As I started, the first half was rough as usual. When I’m building miles for a race, my first and last mile, of any distance, seem to be miserable. So I wasn’t too surprised. I attempted to settle into a pace and continued onward while still trying to set my expectations for the road ahead just to quiet that rumbling anxiety.
Anxiety makes me very aware of how far away from home I am. When I go to a trail for a run, it translates to being very aware of how far away from my car I am. I guess that represents safety from the pressure or whatever. I still don’t fully get it.
Well, when you’re running, it’s not pleasant to think about the distance you’re trying to cover. You want to let your mind wonder to anything but the job at hand. So in contrast, here I am, with a condition that makes me almost meditate on how far I’m going. It’s constant torture. Still, I attempted to keep calm.
I was over a mile into the run, and I was holding it together. The anxiety over the distance was there, but I thought I had a good handle on it. It wasn’t going to be a great run; I conceded, but it still didn’t have to be a bad one.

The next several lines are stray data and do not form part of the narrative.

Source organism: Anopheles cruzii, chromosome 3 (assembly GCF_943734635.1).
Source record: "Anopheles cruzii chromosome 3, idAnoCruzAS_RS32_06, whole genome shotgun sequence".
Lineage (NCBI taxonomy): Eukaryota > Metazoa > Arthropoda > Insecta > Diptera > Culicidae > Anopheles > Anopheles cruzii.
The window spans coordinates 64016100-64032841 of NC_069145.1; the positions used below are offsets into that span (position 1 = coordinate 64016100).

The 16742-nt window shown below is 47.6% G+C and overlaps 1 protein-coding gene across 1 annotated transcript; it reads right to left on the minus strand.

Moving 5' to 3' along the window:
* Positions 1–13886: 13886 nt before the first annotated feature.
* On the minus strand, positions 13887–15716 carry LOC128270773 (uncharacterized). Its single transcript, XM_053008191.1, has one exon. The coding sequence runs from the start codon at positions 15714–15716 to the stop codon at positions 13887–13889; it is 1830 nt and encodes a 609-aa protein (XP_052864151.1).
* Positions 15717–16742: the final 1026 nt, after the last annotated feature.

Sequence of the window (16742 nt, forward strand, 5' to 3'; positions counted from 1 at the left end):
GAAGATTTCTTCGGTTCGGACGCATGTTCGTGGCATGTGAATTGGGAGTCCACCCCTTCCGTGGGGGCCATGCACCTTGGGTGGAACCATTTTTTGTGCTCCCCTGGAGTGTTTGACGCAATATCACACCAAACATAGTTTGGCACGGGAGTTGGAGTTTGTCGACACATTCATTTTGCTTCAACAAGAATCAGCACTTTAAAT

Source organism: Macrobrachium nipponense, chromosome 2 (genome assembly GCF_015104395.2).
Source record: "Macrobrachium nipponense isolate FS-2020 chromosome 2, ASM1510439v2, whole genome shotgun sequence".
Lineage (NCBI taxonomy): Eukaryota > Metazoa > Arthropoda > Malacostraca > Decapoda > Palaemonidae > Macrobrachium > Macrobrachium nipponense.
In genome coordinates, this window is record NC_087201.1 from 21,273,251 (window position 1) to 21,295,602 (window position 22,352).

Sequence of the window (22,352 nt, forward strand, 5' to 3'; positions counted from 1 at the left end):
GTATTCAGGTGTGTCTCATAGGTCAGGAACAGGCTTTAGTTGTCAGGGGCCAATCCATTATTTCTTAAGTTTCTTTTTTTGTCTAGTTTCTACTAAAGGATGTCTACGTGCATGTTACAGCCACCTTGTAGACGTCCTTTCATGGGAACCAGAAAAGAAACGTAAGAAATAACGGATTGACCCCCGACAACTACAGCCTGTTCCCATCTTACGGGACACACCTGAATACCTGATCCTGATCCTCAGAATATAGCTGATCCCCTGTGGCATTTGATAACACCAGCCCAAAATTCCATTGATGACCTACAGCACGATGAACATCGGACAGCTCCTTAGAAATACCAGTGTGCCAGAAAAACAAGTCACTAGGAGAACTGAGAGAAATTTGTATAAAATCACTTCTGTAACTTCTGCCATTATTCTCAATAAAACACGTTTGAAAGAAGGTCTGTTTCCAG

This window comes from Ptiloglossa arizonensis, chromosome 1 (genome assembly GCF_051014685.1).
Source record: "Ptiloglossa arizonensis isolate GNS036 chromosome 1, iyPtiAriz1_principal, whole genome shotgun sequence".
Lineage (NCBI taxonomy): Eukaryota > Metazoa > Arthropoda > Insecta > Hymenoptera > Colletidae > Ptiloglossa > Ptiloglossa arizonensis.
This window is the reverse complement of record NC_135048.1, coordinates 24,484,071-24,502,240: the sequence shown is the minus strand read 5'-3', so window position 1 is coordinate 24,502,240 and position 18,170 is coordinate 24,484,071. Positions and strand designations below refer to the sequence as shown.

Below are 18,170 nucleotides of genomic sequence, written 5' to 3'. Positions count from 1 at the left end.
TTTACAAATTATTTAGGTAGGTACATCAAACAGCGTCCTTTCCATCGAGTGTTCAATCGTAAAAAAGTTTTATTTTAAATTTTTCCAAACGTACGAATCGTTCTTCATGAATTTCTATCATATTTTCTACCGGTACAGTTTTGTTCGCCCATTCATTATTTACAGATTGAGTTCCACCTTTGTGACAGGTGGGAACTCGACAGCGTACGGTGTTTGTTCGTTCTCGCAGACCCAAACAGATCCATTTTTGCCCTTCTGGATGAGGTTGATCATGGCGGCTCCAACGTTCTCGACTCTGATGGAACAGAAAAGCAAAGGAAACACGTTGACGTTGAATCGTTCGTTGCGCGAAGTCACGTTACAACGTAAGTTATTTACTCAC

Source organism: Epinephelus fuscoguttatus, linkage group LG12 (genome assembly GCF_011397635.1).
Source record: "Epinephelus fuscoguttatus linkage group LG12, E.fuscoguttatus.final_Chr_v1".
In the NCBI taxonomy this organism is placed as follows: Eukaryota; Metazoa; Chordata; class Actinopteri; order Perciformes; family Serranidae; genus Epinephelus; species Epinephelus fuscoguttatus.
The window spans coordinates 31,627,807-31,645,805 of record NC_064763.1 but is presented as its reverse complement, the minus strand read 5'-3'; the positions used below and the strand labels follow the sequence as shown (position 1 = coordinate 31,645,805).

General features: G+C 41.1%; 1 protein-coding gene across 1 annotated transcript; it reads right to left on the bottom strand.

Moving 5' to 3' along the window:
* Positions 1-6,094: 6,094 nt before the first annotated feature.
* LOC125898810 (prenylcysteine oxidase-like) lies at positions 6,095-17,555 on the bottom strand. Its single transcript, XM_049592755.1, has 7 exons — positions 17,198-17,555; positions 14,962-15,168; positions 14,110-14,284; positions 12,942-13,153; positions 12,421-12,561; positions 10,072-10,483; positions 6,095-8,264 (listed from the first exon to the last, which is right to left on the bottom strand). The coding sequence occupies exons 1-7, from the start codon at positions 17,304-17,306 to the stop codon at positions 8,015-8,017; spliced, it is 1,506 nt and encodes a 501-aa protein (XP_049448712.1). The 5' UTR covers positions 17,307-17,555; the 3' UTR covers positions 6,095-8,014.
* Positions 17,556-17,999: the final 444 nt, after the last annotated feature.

And then they showed up.
I set my expectations for everything. I planned for the ‘scary’ distance, the soreness in my muscles, the possible frustration over new shoes, and even the cold temperature. I accounted for everything that could screw me up except for the crowd of people that happened to share the trail with me.
A kids’ running club decided to use the trail to train that day. There may have been 80 kids and parents running out there, but it felt like an army in the hundreds. With every pack I crossed paths with, my anti-anxiety armor started to fall off. All the affirmations, all the set expectations just dropped to the ground with every footfall.
I felt trapped, stuck on the trail. I hadn’t run far enough to turn back for home yet. I still needed to go to my halfway point for the turnaround. My breathing started to shorten. Another pack of kids, this time, there were much more. I doubt they even noticed me, but I felt like each and every one of their eyes, were like lasers, burning through my clothes and into my skin.
“They know I’m here” my brain screamed. “They know I exist, but I can’t run away from them because we’re all on this same narrow trail.”